Dental hygienists comment on moody dental team members

Dec. 7, 2012
In RDH eVillage survey, dental hygienists reflect on what makes colleagues in a dental office often work while in a bad mood.

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Front office manager:

• The doctor feels overwhelmed by his schedule, but he can't stand not to be busy either. He is unable to find a happy medium. The office manager is generally reacting to the doctor's mood.
• Just a generalized "Debby Downer." Gripes about everything in personal and professional lives.
• Thinks she owns and runs the place. Makes up her own rules and gets upset if you don't follow them. Bossy.
• Our office manager is unable to separate her personal life from work. At work, she is constantly taking personal calls as a result of her misbehaving children at school, on Facebook getting way too involved in the lives of others, and making excuses for her daily tardiness of at least one hour because she was up late watching television shows/playing video games. This affects everyone in our office because she is either not present to handle patient matters or she is making mistakes on appointments/note-taking/etc. Then she senses frustration from everyone, including the doctor, and gets even more moody and defensive. Not a team player and horrible work ethic.
• Office manager, the wife, would rather be doing something else. She spend most of the time talking on the phone to friends or family or playing on the computer.
• The office manager has personal relationship issues and the front office staff are harassed by the unhappy office manager and are oushed by her to schedule unrealistic appointment times.

Dental assistant

• There are two who are most problematic, and there seems to be no rhyme or reason. Anything can set them off. I think they come into work angry.
• Many dysfunctional family members give her grief, but she always rises above it and is a wonderful co-worker!
• Does not like it when other assistants do not do things the way she does.
• Drama Queen. Likes to be the center of attention. Insecure. Can go from happy to mad in a moment.
• Personal and other employees not doing what she thinks important. She has no problem being on cell phone and Facebook.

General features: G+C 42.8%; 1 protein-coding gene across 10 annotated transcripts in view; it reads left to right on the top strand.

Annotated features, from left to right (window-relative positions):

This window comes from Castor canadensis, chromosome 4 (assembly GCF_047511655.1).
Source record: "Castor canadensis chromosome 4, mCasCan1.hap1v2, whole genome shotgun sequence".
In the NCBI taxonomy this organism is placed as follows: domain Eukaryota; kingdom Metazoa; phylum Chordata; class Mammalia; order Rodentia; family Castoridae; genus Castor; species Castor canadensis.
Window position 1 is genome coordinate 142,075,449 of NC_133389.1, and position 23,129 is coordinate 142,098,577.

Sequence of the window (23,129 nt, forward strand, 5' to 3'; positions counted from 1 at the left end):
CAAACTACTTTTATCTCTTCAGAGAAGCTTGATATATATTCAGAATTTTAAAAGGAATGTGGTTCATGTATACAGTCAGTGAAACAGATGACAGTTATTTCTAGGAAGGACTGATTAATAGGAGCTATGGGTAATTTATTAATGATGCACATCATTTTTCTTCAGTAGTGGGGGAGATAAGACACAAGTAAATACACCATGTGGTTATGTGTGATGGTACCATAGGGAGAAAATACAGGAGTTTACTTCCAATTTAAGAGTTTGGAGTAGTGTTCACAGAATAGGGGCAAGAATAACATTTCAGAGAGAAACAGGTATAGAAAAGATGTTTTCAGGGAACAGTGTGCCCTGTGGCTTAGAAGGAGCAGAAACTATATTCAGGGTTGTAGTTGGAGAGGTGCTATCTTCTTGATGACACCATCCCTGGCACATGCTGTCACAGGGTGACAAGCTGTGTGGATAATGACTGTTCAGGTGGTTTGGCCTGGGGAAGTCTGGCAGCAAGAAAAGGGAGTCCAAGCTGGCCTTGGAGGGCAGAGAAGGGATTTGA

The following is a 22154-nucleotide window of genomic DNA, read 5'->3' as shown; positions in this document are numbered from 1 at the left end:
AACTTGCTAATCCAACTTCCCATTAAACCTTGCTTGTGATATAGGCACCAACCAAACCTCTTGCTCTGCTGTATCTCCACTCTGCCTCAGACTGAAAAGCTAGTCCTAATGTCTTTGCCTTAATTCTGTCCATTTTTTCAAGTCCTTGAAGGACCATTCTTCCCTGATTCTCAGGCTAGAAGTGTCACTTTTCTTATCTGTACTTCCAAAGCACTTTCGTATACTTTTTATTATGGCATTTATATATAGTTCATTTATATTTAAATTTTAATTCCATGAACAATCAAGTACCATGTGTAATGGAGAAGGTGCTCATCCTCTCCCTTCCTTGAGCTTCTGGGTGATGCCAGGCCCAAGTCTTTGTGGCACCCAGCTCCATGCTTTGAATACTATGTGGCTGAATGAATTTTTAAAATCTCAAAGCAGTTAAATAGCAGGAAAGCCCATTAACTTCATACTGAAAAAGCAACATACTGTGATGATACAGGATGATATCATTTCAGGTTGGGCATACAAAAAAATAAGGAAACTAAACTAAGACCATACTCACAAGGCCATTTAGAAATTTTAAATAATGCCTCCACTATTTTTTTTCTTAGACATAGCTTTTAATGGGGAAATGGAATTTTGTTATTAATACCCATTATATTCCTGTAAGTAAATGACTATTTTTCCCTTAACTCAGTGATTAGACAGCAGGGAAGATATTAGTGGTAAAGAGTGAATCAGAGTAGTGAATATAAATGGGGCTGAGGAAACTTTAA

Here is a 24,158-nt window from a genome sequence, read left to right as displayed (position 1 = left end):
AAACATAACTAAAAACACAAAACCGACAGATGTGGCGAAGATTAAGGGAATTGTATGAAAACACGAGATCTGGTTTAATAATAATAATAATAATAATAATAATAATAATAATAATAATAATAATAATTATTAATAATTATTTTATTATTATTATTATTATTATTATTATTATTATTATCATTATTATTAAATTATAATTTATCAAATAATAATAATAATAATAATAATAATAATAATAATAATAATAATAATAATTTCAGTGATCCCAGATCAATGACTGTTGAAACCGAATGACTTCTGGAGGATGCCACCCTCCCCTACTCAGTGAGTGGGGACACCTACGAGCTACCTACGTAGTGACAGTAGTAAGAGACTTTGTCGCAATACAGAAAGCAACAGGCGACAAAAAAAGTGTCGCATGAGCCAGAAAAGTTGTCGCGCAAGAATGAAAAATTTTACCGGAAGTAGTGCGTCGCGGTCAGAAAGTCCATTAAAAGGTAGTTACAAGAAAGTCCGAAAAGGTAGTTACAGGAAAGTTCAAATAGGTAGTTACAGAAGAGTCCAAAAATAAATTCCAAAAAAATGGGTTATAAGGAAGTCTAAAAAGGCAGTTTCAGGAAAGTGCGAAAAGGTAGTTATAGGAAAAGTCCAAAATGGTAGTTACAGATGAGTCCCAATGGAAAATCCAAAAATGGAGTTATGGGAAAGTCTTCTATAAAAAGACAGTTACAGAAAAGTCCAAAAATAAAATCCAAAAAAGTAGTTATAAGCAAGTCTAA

• The assistants are being pulled in many different directions, especially when the office has more than one dentist.
• Doesn't have good boundaries between her personal and professional life. Needs to be the center of attention and often seeks attention in negative ways.
• We have one who makes it known to the whole office when she is out of sorts.

Front office staff member

• Has to deal with so many complaints. Patients who cannot get in when they demand, patients complaining about their bill, insurance, etc., Having to deal with unhappy people because they are in discomfort.
• She is in charge of handling all insurance claims ... can't blame her. Also, she is near retirement and will be happy to be done.
• Has to check in all medical, dental, and mental health patients who are homeless, angry, and have mental health disorders.
• Front office staff member lacks people skills.
• Front desk feels pressure from doctors for missed appointments, etc.
• My boss is constantly is micromanaging most aspects of her job. This can be very frustrating for her.
• Feels she has too much to do, although a great deal of her time is spent on personal issues, such as online banking, Facebook, working on her direct sales business, phone calls to friends and family, etc.
• The front desk has been with doctor over 20 years, in their high 60s and has not kept up with advancements in computers. The desk is constantly a mess and I see many mistakes being made. They will not accept any discussion on how to make it all better. The doctor knows and is trying to figure out a diplomatic way to correct the front desk.

The doctor

• The doctor is always worried about money.
• Doctor doesn’t seem to want to work any longer. It's hard to get her to diagnose things that really need to be done.
• Patriarch-type rule over office dynamics, but I just let his abrasive comments slide over me.
• For the doctor, it is usually personal [reasons]. Overall, most staff are fine, and it is the boss who is most likely to be in a bad mood most often.
• The personality or bad mood can be spread quickly by the leadership of the office, which is the dentist.
• The practice is a managed by a corporation, and both doctors feel as though they don't have enough control or input over their practice of dentistry. Both are planning on leaving when their contract is up.
• If everything isn't going well, the whole office pays. He is very moody, rude, and disrespectful to the staff and pouts.
• [Doctor] Is very forgetful and is condescending. Can’t explain procedures well to patients and doesn’t like them to ask for details.
• The dentist is unhappy in her profession and feels trapped.

Dental hygienist

• There isn't enough time for patient care. We do prophies on six adults in 4.5 hours! I don't blame her.
• The other dental hygienist (we work different days) is not happy unless she has control of the office and wants things her way. Example: we share the hygiene room, but it is her room, not mine.
• She is sleeping with the dentist. So when she is in a bad mood so is he.
• Myself, due to the lack of professional satisfaction and certain immature staff members.
• I work for a doctor who does not manage well, plays favorites and mind games and lets the assistant waste time with Facebook, personal emails,etc and cross-contaminates continually.

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